Priceless photos, recollections, and documents  survived the disasters that affected the Fast Family in Prussia. Over a hundred postcards were diligently sent by Johann Fast to his children and family during the first World War. Meanwhile his wife Agnes arranged formal studio photos in an elegant album.  Twenty years after their departure from Prussia, Johann decided to compile historical details of earlier relatives, their aspirations before the war years. His own youthful success in expanding the Fast furniture factory.  Then amazingly, he started to write of the disruptions caused by the war, his travels to many countries, avoiding death amidst destruction.  Serbia, Hungary, Croatia, France.  He filled two notebooks which ended with his release from Belgium in 1919.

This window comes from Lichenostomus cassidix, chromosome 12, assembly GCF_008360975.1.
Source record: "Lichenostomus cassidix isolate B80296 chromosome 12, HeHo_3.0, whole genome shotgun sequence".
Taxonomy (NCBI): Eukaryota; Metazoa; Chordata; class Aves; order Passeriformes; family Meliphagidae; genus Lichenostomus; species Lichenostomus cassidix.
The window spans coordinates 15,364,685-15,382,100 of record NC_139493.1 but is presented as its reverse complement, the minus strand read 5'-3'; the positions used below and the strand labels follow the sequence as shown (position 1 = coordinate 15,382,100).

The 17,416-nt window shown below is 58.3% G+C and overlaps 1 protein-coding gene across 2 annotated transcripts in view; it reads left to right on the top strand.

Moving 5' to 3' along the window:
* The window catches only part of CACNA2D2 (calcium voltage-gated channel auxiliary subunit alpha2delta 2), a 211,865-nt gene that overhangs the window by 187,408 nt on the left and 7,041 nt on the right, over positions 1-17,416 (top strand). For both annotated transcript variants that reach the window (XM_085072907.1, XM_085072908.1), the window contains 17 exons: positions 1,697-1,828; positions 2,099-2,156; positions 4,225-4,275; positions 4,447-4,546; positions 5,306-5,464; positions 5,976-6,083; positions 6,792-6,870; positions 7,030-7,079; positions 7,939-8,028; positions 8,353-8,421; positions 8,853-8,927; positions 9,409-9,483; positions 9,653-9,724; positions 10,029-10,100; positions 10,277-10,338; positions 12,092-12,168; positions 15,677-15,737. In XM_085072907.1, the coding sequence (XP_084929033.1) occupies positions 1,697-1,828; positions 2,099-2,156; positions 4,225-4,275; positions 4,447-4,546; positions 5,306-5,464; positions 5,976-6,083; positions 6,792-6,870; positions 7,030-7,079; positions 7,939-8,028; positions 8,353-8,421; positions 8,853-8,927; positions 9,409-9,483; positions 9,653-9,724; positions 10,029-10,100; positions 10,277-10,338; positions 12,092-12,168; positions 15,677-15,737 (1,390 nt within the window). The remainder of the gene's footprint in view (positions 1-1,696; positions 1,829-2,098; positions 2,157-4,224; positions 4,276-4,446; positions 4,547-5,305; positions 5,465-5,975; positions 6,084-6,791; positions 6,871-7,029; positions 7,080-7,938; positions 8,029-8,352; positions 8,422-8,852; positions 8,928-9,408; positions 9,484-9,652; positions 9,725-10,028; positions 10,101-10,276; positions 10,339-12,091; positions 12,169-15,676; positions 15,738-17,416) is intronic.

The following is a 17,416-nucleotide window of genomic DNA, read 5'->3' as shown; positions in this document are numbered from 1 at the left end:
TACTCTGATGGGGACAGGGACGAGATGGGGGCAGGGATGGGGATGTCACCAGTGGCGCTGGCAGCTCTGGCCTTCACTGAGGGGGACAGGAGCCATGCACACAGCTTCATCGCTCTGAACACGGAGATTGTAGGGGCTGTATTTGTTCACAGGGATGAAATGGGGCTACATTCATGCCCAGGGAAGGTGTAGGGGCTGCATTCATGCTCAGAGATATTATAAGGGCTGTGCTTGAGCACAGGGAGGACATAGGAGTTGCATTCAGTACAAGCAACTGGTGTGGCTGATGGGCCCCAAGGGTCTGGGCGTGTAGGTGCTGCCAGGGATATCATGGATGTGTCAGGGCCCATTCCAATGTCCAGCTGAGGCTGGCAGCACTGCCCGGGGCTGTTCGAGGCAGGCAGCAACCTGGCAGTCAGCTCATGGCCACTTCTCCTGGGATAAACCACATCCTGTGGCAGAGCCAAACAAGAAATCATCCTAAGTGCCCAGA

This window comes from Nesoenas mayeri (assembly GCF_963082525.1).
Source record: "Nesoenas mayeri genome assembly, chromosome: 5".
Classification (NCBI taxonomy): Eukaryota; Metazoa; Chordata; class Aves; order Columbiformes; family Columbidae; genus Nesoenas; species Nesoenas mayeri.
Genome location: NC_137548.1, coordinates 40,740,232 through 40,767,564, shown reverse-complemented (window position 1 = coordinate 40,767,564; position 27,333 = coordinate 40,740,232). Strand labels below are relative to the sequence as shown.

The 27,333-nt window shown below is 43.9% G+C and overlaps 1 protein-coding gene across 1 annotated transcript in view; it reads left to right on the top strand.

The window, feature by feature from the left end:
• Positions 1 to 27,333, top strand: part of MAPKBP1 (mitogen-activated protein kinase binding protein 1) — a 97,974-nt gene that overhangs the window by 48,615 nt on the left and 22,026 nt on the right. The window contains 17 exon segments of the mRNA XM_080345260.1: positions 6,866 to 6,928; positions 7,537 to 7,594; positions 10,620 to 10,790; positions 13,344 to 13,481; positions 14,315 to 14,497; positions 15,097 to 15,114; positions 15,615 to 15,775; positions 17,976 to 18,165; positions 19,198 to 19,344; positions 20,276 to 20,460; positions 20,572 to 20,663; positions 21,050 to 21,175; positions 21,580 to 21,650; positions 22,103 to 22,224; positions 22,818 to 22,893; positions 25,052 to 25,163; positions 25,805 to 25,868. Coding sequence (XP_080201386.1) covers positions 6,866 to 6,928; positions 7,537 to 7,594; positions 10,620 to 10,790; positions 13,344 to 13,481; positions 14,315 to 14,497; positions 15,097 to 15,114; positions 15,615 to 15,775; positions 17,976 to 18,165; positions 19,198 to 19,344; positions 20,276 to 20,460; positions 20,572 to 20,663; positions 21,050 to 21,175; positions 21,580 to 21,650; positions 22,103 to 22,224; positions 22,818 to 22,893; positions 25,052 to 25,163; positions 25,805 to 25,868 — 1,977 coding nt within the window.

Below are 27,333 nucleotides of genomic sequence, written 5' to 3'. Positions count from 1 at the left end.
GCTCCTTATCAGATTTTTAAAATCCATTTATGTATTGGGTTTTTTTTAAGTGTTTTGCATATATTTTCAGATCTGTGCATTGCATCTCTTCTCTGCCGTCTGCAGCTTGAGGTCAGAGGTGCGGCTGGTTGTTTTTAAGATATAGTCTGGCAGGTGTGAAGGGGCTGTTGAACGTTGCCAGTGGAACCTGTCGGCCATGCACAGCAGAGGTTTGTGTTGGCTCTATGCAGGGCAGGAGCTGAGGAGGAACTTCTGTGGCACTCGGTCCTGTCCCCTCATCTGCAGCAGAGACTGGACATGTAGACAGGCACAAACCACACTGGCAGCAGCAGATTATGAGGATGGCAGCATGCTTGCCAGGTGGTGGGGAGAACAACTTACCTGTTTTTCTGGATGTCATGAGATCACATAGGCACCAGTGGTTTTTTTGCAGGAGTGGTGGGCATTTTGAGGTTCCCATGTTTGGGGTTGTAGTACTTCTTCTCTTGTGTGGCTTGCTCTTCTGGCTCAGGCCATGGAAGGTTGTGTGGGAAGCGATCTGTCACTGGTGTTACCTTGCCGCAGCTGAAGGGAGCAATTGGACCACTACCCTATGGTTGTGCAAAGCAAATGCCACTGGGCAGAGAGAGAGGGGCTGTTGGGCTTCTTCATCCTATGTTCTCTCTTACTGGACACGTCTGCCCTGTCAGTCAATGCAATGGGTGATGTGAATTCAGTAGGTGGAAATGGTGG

His daughter Gertrude, also gifted with detailed memories, wrote of her childhood in Prussia six decades later. She had saved her father’s postcards and notebooks. The German script was laboriously translated by Annie Fast of Johann’s war years, the history of his life later translated by Osoyoos residents.
The 15 children of Frieda, Reinhard, John and Gertrude decided to start their version of family reunions naming them Fast Blasts in 1990. Every three years they met in Sask locations from Meeting Lake near the Spiritwood homestead, to Moose Jaw, Saskatoon, Lake Diefenbaker, then to Penticton BC in 1999.  They read the translations of Johann’s memoirs, received booklets of Gertrude’s stories from Prussian and homesteading days. Enlargements of the postcards were seen at the Train Station during the next Cuzz Buzz era.
Then in April of 2016 a group of cousins met in Saskatoon bringing more family information with them.  By then, several of them had experienced the streets of Graudenz where their parents had lived until 1923. Then in May Harold returned to Prussia with new found Fasts from the States, met Michal Czepek, whose relentless research resulted in the amazing documents, thought to be destroyed during the war, that are now included in this “Fasts From Prussia” website.
Lois Dyck